At the end of last week I'd CNC'd out the neck for my offset design, and this week I made the fretboard to go with it. For the current builds I'm trying a new approach to making the necks, in part due to how I want to deal with the headstock to fretboard transition as explained last week. This will hopefully give me nicer results and reduce the risk of mistakes overall, but forced me to try some new approaches.
In previous builds, when adding the fretboard to the neck, I glue the fretboard to the neck before I shape it. I marked where the frets are going to be on the board with the laser cutter (as explained here), pencil in the line for the 0th and 12th frets on the the back of the board, and then glue the board on matching it to similar pencil lines for the 0th and 12th frets I've made on the neck itself. Once the glue is set I just run around the neck using a hand router with a following bit to make the fretboard flush to the rest of the neck (alas, I just checked my photo album and I don't have any pics of this bit in progress, sorry).
For the offsets I wanted to try a different approach, whereby I do as much of the fretboard as possible before gluing it to the neck, in part to minimise the risk of wastage if I make a mistake on the fretboard, but also it lets me do a similar trick I did last week on the neck to get the headstock/fretboard transition just right using the CNC router. So my new approach to the entire thing is thus: thickness your fretboard materian (in this case a nice bit of wenge), do the top down outline of the fretboard on the CNC router, along with the headstock transition, laser etch the fret slot guides, saw the fret slots, glue fretboard onto neck.
There's a bunch of places where this can go wrong. Any time you have to do operations that require alignment on different machines you always have the risk of misalignment when you try to join them up; ideally you'd do everything in one pass on a single machine, but that's obviously not practical. In the original workflow I had this was only at one point, where I had to line up the fret guides I'd made on the fretboard with the pencil marks on the necks. But even then I've made the problem simple as I don't mind if I get the fretboard a little to one side or the other as it's only on one axis I need to be matched. In my new workflow I now have two points where I need to align things: firstly when I add the guides to the already shaped fretboard and then secondly when I glue the fretboard to the neck.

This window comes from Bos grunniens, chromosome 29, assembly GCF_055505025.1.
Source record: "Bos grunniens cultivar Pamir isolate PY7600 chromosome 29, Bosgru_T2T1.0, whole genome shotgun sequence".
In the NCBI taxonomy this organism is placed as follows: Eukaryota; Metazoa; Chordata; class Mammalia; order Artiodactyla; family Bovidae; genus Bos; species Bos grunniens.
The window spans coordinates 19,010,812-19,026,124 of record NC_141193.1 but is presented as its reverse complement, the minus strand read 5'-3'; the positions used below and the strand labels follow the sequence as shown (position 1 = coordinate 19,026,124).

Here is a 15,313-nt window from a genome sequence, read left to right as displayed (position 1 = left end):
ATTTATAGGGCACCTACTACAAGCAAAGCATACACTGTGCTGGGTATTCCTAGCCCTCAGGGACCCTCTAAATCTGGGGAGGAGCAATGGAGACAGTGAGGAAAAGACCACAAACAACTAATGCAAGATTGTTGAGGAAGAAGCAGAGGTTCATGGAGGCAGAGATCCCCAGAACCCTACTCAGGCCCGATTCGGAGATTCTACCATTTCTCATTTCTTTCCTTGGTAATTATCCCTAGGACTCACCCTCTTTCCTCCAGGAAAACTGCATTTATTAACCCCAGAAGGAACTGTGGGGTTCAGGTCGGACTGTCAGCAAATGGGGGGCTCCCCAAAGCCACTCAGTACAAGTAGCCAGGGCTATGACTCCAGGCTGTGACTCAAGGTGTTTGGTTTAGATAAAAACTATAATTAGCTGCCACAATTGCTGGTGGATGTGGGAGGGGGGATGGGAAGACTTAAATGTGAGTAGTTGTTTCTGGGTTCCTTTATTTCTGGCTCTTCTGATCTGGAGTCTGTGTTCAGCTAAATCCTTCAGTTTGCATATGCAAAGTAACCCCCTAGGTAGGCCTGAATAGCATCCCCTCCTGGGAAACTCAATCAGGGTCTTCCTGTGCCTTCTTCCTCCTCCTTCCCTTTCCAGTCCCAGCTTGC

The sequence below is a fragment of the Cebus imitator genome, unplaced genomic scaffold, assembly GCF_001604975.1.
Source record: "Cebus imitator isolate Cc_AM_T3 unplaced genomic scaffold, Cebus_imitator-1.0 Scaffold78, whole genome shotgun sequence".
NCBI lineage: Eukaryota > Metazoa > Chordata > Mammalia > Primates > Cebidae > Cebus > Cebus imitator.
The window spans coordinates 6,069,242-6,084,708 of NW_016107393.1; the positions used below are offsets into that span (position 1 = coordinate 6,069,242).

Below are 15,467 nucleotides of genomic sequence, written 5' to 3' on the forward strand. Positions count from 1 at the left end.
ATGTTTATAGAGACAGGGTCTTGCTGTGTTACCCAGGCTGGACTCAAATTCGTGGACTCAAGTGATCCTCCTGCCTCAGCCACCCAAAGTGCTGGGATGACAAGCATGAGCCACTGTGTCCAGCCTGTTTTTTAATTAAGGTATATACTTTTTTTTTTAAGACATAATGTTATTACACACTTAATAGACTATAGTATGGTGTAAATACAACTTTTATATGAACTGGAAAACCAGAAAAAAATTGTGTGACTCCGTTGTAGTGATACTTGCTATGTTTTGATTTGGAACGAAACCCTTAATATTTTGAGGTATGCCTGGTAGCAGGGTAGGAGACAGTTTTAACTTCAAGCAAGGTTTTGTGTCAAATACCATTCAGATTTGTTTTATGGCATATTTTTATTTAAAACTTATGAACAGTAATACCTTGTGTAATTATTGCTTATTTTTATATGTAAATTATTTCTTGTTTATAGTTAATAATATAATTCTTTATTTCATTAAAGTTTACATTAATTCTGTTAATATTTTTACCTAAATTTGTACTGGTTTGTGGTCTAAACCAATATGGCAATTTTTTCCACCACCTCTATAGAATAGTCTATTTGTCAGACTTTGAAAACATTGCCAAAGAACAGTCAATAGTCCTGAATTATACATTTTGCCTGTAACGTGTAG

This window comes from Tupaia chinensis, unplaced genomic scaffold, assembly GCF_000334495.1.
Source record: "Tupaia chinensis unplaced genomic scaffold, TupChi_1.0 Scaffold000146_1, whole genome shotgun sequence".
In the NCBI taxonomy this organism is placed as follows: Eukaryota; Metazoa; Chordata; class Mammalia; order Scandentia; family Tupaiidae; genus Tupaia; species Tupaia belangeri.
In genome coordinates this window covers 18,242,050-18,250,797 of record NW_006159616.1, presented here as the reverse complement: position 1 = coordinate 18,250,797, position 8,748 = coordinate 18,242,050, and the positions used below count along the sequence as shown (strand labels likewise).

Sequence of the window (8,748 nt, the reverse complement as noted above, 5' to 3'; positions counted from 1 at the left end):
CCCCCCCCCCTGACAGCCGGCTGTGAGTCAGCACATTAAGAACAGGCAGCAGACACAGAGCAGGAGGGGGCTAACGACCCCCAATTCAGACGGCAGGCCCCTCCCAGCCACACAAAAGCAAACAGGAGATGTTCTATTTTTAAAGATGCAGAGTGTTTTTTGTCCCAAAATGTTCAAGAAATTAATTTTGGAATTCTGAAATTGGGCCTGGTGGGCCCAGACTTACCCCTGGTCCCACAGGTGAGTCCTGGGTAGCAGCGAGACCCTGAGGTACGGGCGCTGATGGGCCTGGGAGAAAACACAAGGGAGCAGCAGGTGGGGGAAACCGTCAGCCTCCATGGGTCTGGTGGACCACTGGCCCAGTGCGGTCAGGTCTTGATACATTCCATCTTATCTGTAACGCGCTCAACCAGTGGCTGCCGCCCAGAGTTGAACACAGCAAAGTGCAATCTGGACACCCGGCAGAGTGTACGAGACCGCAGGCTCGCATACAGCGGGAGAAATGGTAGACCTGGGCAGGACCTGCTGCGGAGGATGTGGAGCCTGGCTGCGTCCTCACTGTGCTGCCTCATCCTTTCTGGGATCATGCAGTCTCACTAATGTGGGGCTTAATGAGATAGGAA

To solve the first one, I came up with a plan whereby I stuck down paper to the laser cutter bed (sticking it means it won't move during subsequent stages), scored the outline of the sides of the fretboard, placed the fretboard carefully over that, and then (after remembering to adjust the laser focus to allow for the fact the fretboard surface is 6mm higher than the paper) etched the fret slot guides. This actually worked quite well, here you can see the paper outline:
Then here's the etching in progress:
And here's the end result:
You may note from the video that I actually ran the etching pass on the paper before I did it on the fretboard: this was a lack of faith that in switching between the outline program and the slot guide program on the cutter it had reset the original correctly. It turned out all was well, but as ever: measure, measure, cut.
Once the guides were etched I then was able to sit down for a quiet hour or so with Live At The Regal on in the workshop and saw each fret slot to the correct depth.
Now I'm ready to glue the slotted fretboard to the neck. This is the second risk point I mentioned above: I have to ensure that when gluing these two together they line up perfectly, and stay lined up. One thing you learn quickly when clamping wood for gluing is that it causes the two parts to move. I've done some research on how to prevent this, and I'll report back next week if that's successful.
As part of doing the fret slots I finally got around to updating my fret board generation software, which is open source and you can read more about it here. When I first mentioned it here I had an issue with the otherwise perfect Maker.js library, whereby it wouldn't omit polylines, just individual lines, so I had to have an extra post processing stage on any freboard I generated to turn the slot rectangles into actual rectangles in the eyes of the laser cutter software. Dan Marshall kindly fixed that issue in Maker.js, so now I can just generate my fretboard designs and run them on the laser cutter effortlessly. Thanks Dan!
Other progress on the offsets was a little less visually exciting, but I sat down and worked out the tool paths for the CNC machine to rough out the body. This is reasonably complicated due to the fact I need to CNC from both sides of the material. The trick to doing this is you route out some holes in both the material and the CNC bed to put in metal dowels that let you line the body up perfectly up for the second side (this is called the pin alignment technique). You can see the dowel holes in the picture below in the corners.